Max Weber and the Moral Dimensions of Politics as a Vocation

Title: Max Weber and the Moral Dimensions of Politics as a Vocation
Authors: Brassard, Geneviève
Date: 2012
Abstract: Weber’s discussion of ethics in his famous lecture (and then essay) Politics as a Vocation (1919) clearly indicates that two possible ethical stances, the ethic of conviction and the ethic of responsibility, are rooted in ‘distinct and irreconcilably opposed principles’. Throughout Politics as a Vocation, it is the ethic of responsibility that appears to be endorsed by Weber as suited for political life. Yet, Weber concludes his essay by claiming that a combined ethic is ideal for a political vocation. This makes Weber’s position regarding the ideal ethical stance for a man who has a ‘true political calling’ appear contradictory: the ethics are opposites but somehow to be combined. Commentators have mostly concluded that, for Weber, the ethic of responsibility is the ideal ethic for politics. That appears further in accord with the fact that a key concern of the speech in its historical context was to warn political students of the dangers associated with an ethic of conviction. Weber, as a realist, was especially critical of a stance that disregarded the corrupted nature of the world, which the ethic of responsibility alone seems to accept. Politicians with single-minded convictions were responsible for Germany’s political stalemate, supporting the fact that the ethic of conviction should not be deemed acceptable in politics. And yet there is much this position neglects by opting for only one of the two ethics, by concluding that only the ethic of responsibility is appropriate for political vocation. My thesis offers something different; something I admit is ambitious. What I propose is the synthesis of the opposition, of finding a way to combine the two irreconcilably opposed ethics.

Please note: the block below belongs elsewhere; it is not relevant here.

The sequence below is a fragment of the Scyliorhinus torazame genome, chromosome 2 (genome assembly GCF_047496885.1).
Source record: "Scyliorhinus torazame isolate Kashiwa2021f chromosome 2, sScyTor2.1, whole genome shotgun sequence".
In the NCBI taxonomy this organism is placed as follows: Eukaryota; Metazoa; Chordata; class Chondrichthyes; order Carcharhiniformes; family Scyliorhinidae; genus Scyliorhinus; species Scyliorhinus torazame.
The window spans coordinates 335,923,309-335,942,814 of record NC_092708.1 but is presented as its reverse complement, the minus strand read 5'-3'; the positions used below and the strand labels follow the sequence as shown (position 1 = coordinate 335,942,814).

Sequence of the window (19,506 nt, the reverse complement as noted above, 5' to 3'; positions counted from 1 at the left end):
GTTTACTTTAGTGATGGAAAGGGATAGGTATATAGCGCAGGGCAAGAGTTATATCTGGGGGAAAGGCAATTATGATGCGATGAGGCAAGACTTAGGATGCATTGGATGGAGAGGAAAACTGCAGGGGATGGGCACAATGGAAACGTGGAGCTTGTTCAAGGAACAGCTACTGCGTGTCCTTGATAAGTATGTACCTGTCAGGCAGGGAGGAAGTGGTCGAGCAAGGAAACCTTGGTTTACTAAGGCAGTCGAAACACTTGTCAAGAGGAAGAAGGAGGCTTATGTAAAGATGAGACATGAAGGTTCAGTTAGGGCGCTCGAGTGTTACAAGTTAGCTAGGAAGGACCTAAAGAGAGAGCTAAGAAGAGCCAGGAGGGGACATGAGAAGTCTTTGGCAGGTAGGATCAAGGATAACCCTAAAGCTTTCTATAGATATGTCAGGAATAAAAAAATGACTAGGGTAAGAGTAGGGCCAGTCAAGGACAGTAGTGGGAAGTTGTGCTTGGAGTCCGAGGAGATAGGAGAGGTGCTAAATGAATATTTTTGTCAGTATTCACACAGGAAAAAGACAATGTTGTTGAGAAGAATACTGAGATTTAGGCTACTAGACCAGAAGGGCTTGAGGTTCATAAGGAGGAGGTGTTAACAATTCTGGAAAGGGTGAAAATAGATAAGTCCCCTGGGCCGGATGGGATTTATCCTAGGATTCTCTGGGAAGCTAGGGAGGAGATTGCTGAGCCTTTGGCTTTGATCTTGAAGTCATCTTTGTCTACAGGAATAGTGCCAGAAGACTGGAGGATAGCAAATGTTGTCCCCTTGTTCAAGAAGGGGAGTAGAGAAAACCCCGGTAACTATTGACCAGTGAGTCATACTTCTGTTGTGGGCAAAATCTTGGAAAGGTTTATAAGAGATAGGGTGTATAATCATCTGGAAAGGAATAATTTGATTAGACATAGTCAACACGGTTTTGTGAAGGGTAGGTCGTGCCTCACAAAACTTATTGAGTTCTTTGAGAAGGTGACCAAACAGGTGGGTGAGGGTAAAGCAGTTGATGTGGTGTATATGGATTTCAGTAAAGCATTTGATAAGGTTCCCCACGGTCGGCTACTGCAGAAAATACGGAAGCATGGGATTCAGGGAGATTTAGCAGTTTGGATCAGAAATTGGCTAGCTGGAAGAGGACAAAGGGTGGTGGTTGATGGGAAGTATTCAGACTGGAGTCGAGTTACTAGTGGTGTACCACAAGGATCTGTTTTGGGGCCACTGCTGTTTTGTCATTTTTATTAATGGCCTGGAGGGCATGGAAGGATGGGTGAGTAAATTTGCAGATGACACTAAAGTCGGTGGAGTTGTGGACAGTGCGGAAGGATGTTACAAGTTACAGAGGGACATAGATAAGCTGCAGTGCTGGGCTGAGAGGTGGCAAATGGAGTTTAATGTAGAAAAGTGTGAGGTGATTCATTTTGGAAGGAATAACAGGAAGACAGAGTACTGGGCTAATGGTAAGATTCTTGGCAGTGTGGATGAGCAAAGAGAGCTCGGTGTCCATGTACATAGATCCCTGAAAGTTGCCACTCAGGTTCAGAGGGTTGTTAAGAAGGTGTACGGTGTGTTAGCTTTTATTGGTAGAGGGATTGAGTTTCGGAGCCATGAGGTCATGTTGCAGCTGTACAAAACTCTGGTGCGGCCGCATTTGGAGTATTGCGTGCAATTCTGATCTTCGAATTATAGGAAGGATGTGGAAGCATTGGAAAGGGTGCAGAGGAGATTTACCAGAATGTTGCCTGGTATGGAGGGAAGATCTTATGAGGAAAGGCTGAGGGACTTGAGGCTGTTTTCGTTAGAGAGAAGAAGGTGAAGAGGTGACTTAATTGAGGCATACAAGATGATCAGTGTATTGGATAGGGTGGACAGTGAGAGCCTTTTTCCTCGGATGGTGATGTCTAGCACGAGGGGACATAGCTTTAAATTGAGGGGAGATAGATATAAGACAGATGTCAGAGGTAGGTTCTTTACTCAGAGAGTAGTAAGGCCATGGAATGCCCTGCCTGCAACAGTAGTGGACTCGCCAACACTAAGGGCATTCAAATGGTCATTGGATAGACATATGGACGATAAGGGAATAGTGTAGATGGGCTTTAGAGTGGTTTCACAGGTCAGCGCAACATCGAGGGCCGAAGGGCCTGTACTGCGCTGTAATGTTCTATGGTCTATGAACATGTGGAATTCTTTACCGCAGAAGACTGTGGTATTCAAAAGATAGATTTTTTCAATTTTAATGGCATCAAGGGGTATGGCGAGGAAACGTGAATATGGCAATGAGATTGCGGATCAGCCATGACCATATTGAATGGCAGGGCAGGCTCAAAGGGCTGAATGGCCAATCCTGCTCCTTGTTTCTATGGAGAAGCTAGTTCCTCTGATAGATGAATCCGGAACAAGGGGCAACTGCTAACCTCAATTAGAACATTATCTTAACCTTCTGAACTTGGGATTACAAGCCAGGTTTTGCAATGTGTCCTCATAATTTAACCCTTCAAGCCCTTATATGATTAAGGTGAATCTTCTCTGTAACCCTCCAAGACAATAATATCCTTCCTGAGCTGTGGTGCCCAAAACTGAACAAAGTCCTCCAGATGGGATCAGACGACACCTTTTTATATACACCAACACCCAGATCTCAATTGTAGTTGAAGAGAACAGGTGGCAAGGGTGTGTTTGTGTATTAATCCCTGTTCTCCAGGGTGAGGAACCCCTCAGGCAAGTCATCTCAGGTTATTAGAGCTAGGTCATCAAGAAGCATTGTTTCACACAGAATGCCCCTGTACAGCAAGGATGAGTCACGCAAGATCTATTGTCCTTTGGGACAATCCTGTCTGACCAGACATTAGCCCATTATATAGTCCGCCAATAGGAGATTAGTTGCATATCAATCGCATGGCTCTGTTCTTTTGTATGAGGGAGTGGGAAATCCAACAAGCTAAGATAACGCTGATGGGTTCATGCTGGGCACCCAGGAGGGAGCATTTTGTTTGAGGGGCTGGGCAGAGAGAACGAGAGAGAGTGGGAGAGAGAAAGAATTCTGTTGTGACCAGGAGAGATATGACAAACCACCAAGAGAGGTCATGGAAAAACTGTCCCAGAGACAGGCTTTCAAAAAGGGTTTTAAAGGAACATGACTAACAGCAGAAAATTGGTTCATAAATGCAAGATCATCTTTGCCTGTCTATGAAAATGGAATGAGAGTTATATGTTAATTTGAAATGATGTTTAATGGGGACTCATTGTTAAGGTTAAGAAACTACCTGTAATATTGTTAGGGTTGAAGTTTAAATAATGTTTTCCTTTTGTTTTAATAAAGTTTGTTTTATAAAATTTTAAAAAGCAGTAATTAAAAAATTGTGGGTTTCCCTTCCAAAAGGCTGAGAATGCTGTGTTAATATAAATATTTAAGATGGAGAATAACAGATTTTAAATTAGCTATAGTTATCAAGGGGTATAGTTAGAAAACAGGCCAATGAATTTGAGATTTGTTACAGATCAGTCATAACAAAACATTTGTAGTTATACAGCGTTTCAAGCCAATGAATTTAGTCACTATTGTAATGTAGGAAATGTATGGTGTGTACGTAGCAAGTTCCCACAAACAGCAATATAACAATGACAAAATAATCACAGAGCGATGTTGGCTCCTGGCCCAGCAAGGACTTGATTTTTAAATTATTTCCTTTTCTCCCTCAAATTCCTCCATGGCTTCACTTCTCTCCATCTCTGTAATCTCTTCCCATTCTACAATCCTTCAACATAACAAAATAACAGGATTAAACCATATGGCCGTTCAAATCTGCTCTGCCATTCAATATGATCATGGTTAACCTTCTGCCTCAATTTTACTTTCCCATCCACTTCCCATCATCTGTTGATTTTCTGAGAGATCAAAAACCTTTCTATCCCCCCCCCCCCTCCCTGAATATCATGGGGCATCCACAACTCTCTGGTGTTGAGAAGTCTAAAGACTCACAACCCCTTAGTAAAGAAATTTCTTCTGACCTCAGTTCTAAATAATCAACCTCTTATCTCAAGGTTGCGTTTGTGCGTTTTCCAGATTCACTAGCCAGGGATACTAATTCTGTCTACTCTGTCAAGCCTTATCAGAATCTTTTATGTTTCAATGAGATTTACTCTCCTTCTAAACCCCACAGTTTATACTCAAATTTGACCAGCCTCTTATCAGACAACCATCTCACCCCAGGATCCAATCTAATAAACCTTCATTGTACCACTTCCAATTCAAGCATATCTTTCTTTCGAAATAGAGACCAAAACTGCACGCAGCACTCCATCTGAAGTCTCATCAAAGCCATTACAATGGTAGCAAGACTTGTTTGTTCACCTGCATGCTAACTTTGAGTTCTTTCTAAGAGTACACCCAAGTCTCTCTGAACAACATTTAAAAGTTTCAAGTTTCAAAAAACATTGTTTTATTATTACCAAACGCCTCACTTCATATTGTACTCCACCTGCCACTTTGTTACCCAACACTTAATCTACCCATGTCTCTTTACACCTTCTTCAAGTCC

CollectionThèses, 2011 - // Theses, 2011 -